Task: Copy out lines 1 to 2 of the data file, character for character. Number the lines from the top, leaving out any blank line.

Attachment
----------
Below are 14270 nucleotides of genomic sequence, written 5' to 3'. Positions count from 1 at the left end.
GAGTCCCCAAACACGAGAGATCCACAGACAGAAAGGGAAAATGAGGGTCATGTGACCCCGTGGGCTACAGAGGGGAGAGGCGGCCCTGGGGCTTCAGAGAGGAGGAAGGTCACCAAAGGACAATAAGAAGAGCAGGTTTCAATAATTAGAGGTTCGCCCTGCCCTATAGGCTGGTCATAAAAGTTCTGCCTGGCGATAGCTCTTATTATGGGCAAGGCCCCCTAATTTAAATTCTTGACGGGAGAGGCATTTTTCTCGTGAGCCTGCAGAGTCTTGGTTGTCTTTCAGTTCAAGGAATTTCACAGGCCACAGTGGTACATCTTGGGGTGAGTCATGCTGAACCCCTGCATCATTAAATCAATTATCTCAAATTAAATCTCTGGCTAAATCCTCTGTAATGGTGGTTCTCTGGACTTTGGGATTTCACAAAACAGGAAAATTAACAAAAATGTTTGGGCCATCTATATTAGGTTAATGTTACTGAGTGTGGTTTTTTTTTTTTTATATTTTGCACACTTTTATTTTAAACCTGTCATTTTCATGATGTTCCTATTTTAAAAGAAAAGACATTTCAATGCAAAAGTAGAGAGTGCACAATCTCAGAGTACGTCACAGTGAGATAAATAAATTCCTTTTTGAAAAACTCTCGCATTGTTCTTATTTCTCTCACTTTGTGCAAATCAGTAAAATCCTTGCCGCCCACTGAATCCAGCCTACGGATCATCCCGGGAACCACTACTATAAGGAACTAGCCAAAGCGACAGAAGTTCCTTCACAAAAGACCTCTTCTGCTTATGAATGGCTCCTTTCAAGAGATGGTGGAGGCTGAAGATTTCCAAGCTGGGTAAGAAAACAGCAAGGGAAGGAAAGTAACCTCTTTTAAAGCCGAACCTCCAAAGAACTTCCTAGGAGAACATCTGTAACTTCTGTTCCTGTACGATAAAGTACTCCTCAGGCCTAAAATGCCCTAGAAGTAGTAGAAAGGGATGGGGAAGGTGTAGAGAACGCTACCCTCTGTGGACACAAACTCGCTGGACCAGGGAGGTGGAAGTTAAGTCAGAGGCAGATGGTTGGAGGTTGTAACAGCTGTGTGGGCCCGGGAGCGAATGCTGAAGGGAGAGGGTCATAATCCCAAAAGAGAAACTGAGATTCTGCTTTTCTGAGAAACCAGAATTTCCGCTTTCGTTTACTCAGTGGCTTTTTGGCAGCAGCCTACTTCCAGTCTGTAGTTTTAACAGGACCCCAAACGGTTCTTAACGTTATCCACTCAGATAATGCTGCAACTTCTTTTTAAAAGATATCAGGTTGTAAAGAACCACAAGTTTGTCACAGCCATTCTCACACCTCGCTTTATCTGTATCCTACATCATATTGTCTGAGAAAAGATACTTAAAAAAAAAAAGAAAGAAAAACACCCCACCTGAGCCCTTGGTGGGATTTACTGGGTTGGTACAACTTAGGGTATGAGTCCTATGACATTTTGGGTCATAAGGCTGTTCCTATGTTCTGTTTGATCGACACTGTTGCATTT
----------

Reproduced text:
Below are 14270 nucleotides of genomic sequence, written 5' to 3'. Positions count from 1 at the left end.
GAGTCCCCAAACACGAGAGATCCACAGACAGAAAGGGAAAATGAGGGTCATGTGACCCCGTGGGCTACAGAGGGGAGAGGCGGCCCTGGGGCTTCAGAGAGGAGGAAGGTCACCAAAGGACAATAAGAAGAGCAGGTTTCAATAATTAGAGGTTCGCCCTGCCCTATAGGCTGGTCATAAAAGTTCTGCCTGGCGATAGCTCTTATTATGGGCAAGGCCCCCTAATTTAAATTCTTGACGGGAGAGGCATTTTTCTCGTGAGCCTGCAGAGTCTTGGTTGTCTTTCAGTTCAAGGAATTTCACAGGCCACAGTGGTACATCTTGGGGTGAGTCATGCTGAACCCCTGCATCATTAAATCAATTATCTCAAATTAAATCTCTGGCTAAATCCTCTGTAATGGTGGTTCTCTGGACTTTGGGATTTCACAAAACAGGAAAATTAACAAAAATGTTTGGGCCATCTATATTAGGTTAATGTTACTGAGTGTGGTTTTTTTTTTTTTATATTTTGCACACTTTTATTTTAAACCTGTCATTTTCATGATGTTCCTATTTTAAAAGAAAAGACATTTCAATGCAAAAGTAGAGAGTGCACAATCTCAGAGTACGTCACAGTGAGATAAATAAATTCCTTTTTGAAAAACTCTCGCATTGTTCTTATTTCTCTCACTTTGTGCAAATCAGTAAAATCCTTGCCGCCCACTGAATCCAGCCTACGGATCATCCCGGGAACCACTACTATAAGGAACTAGCCAAAGCGACAGAAGTTCCTTCACAAAAGACCTCTTCTGCTTATGAATGGCTCCTTTCAAGAGATGGTGGAGGCTGAAGATTTCCAAGCTGGGTAAGAAAACAGCAAGGGAAGGAAAGTAACCTCTTTTAAAGCCGAACCTCCAAAGAACTTCCTAGGAGAACATCTGTAACTTCTGTTCCTGTACGATAAAGTACTCCTCAGGCCTAAAATGCCCTAGAAGTAGTAGAAAGGGATGGGGAAGGTGTAGAGAACGCTACCCTCTGTGGACACAAACTCGCTGGACCAGGGAGGTGGAAGTTAAGTCAGAGGCAGATGGTTGGAGGTTGTAACAGCTGTGTGGGCCCGGGAGCGAATGCTGAAGGGAGAGGGTCATAATCCCAAAAGAGAAACTGAGATTCTGCTTTTCTGAGAAACCAGAATTTCCGCTTTCGTTTACTCAGTGGCTTTTTGGCAGCAGCCTACTTCCAGTCTGTAGTTTTAACAGGACCCCAAACGGTTCTTAACGTTATCCACTCAGATAATGCTGCAACTTCTTTTTAAAAGATATCAGGTTGTAAAGAACCACAAGTTTGTCACAGCCATTCTCACACCTCGCTTTATCTGTATCCTACATCATATTGTCTGAGAAAAGATACTTAAAAAAAAAAAGAAAGAAAAACACCCCACCTGAGCCCTTGGTGGGATTTACTGGGTTGGTACAACTTAGGGTATGAGTCCTATGACATTTTGGGTCATAAGGCTGTTCCTATGTTCTGTTTGATCGACACTGTTGCATTT